For many Philadelphians, children’s show host Gene London was, as reader Kathy Kelly put it, the “Mr. Rogers of my age.”

“He always made me feel like I was the only one he was talking to,” wrote Diane Berger in an email. “A very gentle soul. I knew it when I was little and met him a few years ago and he still was that same type of soul.”

For those lucky enough to have encountered London, who died on Sunday of a cerebral hemorrhage following a fall, he may have been their first brush with celebrity. And what’s clear from the memories of the host, whose show aired on WCAU (Channel 10) from 1959-77, is that it was a responsibility he took seriously all his life.

Here’s just a sample of what’s been shared with The Inquirer and on social media since London’s death was reported on Tuesday:

“A huge part of my childhood”

He was such an engaging storyteller. I remember listening to him tell a story while he was sketching it. I couldn’t wait for the end of the story to finally see his finished drawing! Gene London was a huge part of my childhood. May he Rest In Peace.
— Audrey Mento, Bucks County

“Offered him a puppy”

In 1961 I took my 4-year-old son to the show. As a typical 4-year-old he was hesitant to go on stage. Gene London came to us and offered him a puppy to hold. A wonderful man. We need more of him on TV today.
— Dolores

“Bigger than life”

When I was about 7 years old I was lucky enough to go to and see the show. My three sisters, and myself watched the show religiously. To to be able to actually see it in person, and to meet someone bigger than life to me was just so overwhelming. Once there, I was invited to actually go on air , along with a few other children, with Gene himself. They were doing a bit about a turtle. We were told not to make any noise or say anything. So when Gene London passed me the turtle, and asked me a question about it, my first thought was, ‘They told me not to speak.’ So I didn’t. No worries, he made me feel quite comfortable with my short fame. I wish I had that recording.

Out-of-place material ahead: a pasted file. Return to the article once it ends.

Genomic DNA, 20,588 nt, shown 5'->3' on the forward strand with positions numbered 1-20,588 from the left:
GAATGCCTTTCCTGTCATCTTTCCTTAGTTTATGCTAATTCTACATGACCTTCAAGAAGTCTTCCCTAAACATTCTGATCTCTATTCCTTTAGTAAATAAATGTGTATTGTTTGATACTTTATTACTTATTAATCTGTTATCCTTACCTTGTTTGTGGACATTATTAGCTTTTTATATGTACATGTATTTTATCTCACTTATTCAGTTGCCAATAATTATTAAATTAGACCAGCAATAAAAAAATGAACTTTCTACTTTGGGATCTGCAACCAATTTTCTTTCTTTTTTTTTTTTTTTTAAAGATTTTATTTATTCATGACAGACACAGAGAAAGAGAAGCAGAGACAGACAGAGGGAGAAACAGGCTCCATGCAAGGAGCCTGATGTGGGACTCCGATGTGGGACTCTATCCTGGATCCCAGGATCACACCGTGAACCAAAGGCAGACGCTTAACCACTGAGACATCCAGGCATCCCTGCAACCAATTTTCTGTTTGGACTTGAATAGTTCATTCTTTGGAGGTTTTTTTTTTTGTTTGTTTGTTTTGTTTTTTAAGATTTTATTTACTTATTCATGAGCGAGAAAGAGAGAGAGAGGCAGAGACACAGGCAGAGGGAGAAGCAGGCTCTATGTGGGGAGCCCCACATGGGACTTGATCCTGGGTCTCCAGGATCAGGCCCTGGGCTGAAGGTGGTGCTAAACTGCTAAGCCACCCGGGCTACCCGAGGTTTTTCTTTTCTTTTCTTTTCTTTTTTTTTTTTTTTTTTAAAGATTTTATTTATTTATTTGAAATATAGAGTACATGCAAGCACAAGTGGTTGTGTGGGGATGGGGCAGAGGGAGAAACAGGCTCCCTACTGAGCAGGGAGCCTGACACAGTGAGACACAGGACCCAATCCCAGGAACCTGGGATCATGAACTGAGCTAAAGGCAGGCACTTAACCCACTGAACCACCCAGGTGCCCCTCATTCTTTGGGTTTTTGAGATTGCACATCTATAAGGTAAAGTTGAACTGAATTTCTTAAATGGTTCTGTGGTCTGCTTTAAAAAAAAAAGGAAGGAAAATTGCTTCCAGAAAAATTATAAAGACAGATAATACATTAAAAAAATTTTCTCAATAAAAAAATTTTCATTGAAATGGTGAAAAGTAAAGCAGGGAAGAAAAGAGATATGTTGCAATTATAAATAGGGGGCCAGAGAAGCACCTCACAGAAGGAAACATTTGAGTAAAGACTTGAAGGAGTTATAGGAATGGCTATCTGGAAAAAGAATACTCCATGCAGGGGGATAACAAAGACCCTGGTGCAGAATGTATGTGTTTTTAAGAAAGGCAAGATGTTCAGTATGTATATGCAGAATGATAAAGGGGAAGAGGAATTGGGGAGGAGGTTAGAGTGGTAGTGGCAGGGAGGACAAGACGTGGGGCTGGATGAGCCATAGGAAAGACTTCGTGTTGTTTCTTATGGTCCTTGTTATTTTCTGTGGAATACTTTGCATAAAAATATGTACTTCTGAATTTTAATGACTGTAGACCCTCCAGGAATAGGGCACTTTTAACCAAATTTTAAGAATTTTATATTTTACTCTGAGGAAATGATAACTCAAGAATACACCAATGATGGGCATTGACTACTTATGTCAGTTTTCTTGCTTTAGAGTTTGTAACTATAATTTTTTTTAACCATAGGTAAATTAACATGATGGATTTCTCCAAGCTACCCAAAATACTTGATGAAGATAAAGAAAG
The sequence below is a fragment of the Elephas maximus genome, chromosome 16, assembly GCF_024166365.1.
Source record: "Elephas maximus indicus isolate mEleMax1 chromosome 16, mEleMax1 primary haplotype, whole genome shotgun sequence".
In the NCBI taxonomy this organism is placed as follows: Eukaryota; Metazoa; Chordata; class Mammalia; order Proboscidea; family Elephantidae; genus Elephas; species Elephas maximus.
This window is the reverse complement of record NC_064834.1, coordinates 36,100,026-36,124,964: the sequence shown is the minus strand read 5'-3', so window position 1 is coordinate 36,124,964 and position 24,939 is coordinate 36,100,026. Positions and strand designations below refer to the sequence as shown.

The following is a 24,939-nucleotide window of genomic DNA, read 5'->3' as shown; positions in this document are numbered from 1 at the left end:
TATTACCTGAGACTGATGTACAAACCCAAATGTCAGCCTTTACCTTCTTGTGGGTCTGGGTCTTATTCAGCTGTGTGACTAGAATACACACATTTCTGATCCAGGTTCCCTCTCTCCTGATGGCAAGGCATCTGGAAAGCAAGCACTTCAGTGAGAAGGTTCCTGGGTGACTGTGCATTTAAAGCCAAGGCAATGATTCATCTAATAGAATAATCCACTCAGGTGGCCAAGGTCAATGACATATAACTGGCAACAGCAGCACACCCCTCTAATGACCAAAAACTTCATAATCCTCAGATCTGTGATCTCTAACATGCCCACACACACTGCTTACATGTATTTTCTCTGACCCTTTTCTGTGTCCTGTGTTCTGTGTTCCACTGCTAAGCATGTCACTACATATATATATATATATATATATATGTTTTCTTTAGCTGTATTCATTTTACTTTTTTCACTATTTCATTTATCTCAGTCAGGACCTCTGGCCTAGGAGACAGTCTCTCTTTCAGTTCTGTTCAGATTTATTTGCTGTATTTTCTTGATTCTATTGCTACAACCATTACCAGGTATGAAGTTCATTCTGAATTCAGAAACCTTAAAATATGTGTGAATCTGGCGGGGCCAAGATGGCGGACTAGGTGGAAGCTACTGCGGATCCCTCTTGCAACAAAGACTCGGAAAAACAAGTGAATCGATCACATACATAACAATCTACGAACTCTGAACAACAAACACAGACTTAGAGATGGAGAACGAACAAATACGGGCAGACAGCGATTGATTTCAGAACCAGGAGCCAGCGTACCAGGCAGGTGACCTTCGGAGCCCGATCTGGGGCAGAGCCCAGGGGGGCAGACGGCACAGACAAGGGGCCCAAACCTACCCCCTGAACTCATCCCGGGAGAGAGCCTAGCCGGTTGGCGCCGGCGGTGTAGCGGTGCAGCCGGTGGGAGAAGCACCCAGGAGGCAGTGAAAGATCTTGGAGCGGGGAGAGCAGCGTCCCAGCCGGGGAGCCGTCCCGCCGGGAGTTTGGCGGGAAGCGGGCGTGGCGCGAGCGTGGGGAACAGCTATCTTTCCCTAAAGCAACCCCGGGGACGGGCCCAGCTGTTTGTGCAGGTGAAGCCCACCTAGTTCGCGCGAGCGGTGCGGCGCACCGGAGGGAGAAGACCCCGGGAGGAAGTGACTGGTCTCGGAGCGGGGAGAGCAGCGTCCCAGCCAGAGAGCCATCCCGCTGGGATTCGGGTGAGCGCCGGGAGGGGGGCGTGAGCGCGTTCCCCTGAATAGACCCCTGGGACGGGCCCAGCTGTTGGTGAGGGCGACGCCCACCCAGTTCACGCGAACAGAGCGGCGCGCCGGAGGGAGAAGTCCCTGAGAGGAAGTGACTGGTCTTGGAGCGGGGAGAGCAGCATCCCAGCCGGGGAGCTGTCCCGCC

— Robin Mann

“On my bedroom wall”

My uncle was a paper distributor and they sold paper that Gene would draw on on his shows. My uncle often had lunch at our house in South Philadelphia while he was on his route. One day he brought me an autographed picture of Gene. I wrote on it ‘my boy FIEND,’ which I spell just like that as I was a young child. I put it up on my bedroom wall and it was there until we moved from that house. I loved Gene so much!
— Debbie Moore
Reader Joe Finio (right) with Gene London and Joe's brother Nick in 1967.
Courtesy of Joe Finio
Reader Joe Finio (right) with Gene London and Joe's brother Nick in 1967.

“We kind of ambushed him”

When Gene’s show was on, in the 1960s, he used to purchase furniture at a store that was close to where we lived in Overbrook ... Someone that worked in the store was a friend of my Mom and Dad and let them know he was there. So we waited outside for him to leave the store. It was just he and me and my brother Nick and my Mom. So we kind of ambushed him. But he was absolutely great, I do remember that. Years later, I printed out this photo and tracked him down in NYC ... and he had the opportunity to see this photo. You know, he knew the exact year by the style of the clothes. This photo is from 1967.
— Joe Finio

“We went to the show to perform”

The grade school I attended put on shows to honor the pastor. When I was in second grade, (many moons ago, maybe 1965) we did a dance dressed as maids. The dresses were black satin and we had white aprons and headbands. Somehow, we went to the show to perform our dance. I don’t remember much about it other than riding on a big, green and yellow PTC bus, but I remember us being outside and Mr. London saying to us, ‘C’mon kids, let’s run over the hill and get some watermelon!’ ... It was a really special day.
— Maryann Abruzzese, Aston

“We all went on a flying carpet”

I used to be on Gene’s show when I was a kid. One time he had me bring in my gerbils to put on the show. On another episode we all went on a flying carpet using green-screen magic. Great memories of a fantastic guy.
— Ellen Preston, Woodbury, N.J.

“You’ve got good taste”

I was on his great Philadelphia TV show when in first grade in the mid-1960s ... A few years back at Bloomingdale’s [in] Willow Grove mall, I was with my dear, dear Ma and we saw the great Gene London. So excited, and I simply said to him, ‘You know, I went from loving you to David Cassidy to David Bowie.’ And sweet, kind Gene simply, kindly said, ‘You’ve got good taste.’ Such a great, wonderful, nice person.
— Diane Rydzewski, Philadelphia

“A most generous and loving human being”

I was fortunate to work for Gene this past year as a seamstress. We worked side by side preparing costumes for shows in Atlantic City and Allentown. He was a most generous and loving human being. He connected with small children and adults on many levels. He, and his husband, John, always told me they loved and appreciated me. I will truly miss his warm heart.
— Karen Quinn